APRs, or annual percentage rates, can appear confusing at first, whether they're representative, fixed or variable. To help you, we've put together a quick guide to understanding the basics.
What does Annual Percentage Rate (APR) mean?
The APR is an interest rate for borrowing or saving money. It should be clearly shown on all advertising prior to you taking out credit. It includes the basic interest rate plus any additional fees of a loan or credit card agreement.
It therefore shows how much your borrowing will cost over the period of a year, which is useful for planning your finances.
Before an agreement is reached for a loan or credit card, the lender must make the APR known to the borrower. The APR can be either fixed or variable (explained below), and the rate offered depends on the lender, the borrowing amount, the duration of the loan, and your credit score.
This is the rate that at least 51% of applicants will be offered. It must also include the cost of any other products that come with the loan or credit card, such as compulsory insurance costs and annual fees. This protects you from changes that could happen to the APR due to other factors.
As this rate needs to be offered to only 51% of applicants, the actual rate that you're given could be higher than advertised.
Credit card advertising will sometimes show a full representative APR example, which includes a purchase APR and an assumed credit limit. The purchase APR is the rate of interest that will be charged for purchases only.
The full representative APR can differ from the representative APR which includes additional fees such as a credit card annual fee. The assumed credit limit does not necessarily reflect the credit limit that you'll receive on the credit card – this is often based on your application details and credit score.
Fixed rate vs variable rate
A fixed APR is when the interest rate stays the same, rather than fluctuating according to the base or bank rate of the Bank of England. However, it can rise if payments are late.
The advantage of a fixed APR is that you know how much you'll be paying without any surprise increases, but you may miss out if the base rate drops.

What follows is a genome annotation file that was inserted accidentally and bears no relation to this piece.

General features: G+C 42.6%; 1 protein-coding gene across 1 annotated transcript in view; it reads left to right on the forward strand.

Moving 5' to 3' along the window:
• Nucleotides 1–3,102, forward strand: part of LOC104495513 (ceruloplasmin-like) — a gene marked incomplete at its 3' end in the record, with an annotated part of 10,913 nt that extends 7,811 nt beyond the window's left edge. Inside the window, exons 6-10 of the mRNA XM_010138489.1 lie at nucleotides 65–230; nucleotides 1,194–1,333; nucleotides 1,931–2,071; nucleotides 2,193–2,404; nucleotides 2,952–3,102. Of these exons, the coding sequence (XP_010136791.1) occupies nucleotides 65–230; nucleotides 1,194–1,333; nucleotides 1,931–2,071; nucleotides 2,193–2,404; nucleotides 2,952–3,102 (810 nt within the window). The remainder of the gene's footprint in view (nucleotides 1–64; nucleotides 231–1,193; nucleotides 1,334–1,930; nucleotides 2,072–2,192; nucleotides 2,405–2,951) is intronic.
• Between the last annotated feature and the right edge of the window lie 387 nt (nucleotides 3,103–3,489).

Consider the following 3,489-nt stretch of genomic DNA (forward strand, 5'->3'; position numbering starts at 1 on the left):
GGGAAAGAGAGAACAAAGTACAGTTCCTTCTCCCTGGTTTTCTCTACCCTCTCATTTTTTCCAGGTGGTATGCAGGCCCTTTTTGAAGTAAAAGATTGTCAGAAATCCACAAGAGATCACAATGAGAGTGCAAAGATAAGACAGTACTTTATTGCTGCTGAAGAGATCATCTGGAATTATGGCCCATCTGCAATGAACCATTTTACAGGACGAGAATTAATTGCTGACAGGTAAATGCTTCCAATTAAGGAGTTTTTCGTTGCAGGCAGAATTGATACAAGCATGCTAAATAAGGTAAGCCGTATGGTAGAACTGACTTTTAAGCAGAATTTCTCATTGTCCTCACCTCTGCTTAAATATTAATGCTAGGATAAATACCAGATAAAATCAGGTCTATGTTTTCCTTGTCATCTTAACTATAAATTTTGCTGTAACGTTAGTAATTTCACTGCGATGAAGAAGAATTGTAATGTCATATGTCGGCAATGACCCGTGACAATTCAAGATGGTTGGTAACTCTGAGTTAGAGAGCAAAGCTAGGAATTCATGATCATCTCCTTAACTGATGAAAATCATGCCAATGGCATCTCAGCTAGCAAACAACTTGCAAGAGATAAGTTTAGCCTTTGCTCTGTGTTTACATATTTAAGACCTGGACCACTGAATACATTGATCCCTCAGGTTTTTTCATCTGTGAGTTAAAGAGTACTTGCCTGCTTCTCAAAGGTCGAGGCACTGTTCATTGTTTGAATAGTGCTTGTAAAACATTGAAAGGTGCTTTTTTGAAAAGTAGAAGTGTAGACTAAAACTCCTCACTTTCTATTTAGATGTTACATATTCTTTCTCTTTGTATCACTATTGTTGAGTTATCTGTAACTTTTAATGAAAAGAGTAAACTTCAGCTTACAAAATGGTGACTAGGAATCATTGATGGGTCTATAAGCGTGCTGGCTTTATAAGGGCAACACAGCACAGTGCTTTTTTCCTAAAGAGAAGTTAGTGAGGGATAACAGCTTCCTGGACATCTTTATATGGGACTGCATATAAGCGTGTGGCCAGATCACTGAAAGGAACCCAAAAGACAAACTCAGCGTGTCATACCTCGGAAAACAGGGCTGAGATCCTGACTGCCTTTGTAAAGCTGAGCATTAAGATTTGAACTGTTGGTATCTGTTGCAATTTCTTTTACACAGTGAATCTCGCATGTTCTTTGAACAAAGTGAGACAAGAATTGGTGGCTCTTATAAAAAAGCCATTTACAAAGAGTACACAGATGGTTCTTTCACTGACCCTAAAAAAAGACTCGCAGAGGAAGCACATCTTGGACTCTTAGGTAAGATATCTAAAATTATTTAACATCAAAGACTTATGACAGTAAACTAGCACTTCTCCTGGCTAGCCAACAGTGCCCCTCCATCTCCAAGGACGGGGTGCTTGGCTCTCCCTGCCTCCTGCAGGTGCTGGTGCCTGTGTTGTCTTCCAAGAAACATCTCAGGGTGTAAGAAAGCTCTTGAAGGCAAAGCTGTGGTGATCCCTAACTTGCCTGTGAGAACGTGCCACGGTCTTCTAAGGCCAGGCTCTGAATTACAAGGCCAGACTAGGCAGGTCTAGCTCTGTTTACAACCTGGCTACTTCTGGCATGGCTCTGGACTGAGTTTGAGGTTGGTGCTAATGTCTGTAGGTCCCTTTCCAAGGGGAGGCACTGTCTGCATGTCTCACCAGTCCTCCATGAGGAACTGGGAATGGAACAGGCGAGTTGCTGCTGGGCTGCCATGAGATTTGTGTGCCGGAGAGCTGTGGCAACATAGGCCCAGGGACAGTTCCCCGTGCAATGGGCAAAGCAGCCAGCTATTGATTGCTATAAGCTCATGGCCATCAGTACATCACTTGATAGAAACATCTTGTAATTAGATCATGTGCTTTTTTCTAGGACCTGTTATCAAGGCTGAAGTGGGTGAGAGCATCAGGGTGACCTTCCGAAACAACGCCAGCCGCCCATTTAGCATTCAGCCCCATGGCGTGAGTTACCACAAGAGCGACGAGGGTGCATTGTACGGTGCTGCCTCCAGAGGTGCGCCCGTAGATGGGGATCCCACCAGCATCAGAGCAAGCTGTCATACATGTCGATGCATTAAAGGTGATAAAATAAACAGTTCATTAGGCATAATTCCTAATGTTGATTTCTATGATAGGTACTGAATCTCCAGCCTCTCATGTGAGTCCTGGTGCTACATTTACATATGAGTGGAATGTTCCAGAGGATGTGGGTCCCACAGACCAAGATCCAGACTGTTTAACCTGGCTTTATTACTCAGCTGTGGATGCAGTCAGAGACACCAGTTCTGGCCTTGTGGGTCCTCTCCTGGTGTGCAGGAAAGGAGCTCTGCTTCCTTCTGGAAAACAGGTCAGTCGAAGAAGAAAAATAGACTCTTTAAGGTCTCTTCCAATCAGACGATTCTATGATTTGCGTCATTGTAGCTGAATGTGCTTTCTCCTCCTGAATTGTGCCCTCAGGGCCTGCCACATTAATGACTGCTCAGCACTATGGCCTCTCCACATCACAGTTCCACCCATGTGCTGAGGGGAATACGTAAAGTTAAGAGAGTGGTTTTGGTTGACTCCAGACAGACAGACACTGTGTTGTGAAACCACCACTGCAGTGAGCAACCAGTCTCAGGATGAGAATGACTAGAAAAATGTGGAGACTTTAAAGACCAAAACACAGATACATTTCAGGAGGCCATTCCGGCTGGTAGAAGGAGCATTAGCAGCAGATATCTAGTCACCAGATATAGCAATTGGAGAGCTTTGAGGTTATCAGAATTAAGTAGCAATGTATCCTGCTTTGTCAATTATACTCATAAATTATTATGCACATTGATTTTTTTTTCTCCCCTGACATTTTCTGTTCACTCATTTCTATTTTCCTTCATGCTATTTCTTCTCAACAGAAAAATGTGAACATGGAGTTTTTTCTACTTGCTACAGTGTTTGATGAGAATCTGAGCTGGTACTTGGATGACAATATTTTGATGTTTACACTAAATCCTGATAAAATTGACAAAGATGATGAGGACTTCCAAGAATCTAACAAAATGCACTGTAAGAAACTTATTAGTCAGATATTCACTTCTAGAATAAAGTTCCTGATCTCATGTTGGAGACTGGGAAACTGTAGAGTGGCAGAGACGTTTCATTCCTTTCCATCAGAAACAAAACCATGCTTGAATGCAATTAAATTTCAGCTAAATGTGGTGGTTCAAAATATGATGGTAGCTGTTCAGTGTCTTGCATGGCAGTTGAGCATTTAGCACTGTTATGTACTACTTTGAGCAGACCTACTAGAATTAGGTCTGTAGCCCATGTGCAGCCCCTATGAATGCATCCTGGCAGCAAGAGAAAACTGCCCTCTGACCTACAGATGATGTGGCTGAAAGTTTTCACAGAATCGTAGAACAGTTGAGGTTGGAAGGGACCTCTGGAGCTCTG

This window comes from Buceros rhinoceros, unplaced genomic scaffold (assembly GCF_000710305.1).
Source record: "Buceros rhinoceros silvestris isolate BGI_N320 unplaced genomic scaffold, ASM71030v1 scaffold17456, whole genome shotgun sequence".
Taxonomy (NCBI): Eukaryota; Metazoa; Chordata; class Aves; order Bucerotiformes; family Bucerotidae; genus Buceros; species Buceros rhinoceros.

A variable APR is when the interest rate can change, either when the base rate changes or the lender changes their own rate.
If the base rate drops then the interest on your repayments can drop. However, if it rises your payments can also increase, giving less certainty about your monthly repayments.
Types of APR
- Penalty APR – The rate you could be charged if you trigger any penalty clauses in your credit agreement. Penalty clauses can include late payments or exceeding your credit limit.
- Introductory APR – The interest rate lenders use as a promotion or incentive for borrowers to apply. Normally low or no interest, this rate can rise when the introductory period ends.
- Purchase APR – The interest rate of purchases made on your credit card. Some lenders may have a 0% APR on credit card purchases for a certain period, but this normally returns to the standard APR when the promotion period is over.
- Cash advance APR – The interest rate that some lenders and banks may apply to money you withdraw from the account, or that you spend using a written and cashed check. The cash advance APR can often be higher than the standard APR.
- Balance transfer APR – Like a purchase APR, this is the interest rate of balance transfers made on your credit card. Some lenders may have a 0% APR on credit card transfers for a certain period, but this normally returns to the standard APR when the promotion period is over. There are a number of pros and cons to balance transfer cards.
Understanding APRs and the approximate interest rate you'll be charged can help when choosing a credit card, loan, or mortgage. You can check our loan calculator to see what loans rates we offer.
AA Financial Services offers personal loans and savings accounts. Loans are provided by Bank of Ireland UK. AA Financial Services Limited is a credit broker and not a lender. AA Savings accounts are provided by Bank of Ireland UK.
Published 18 August 2020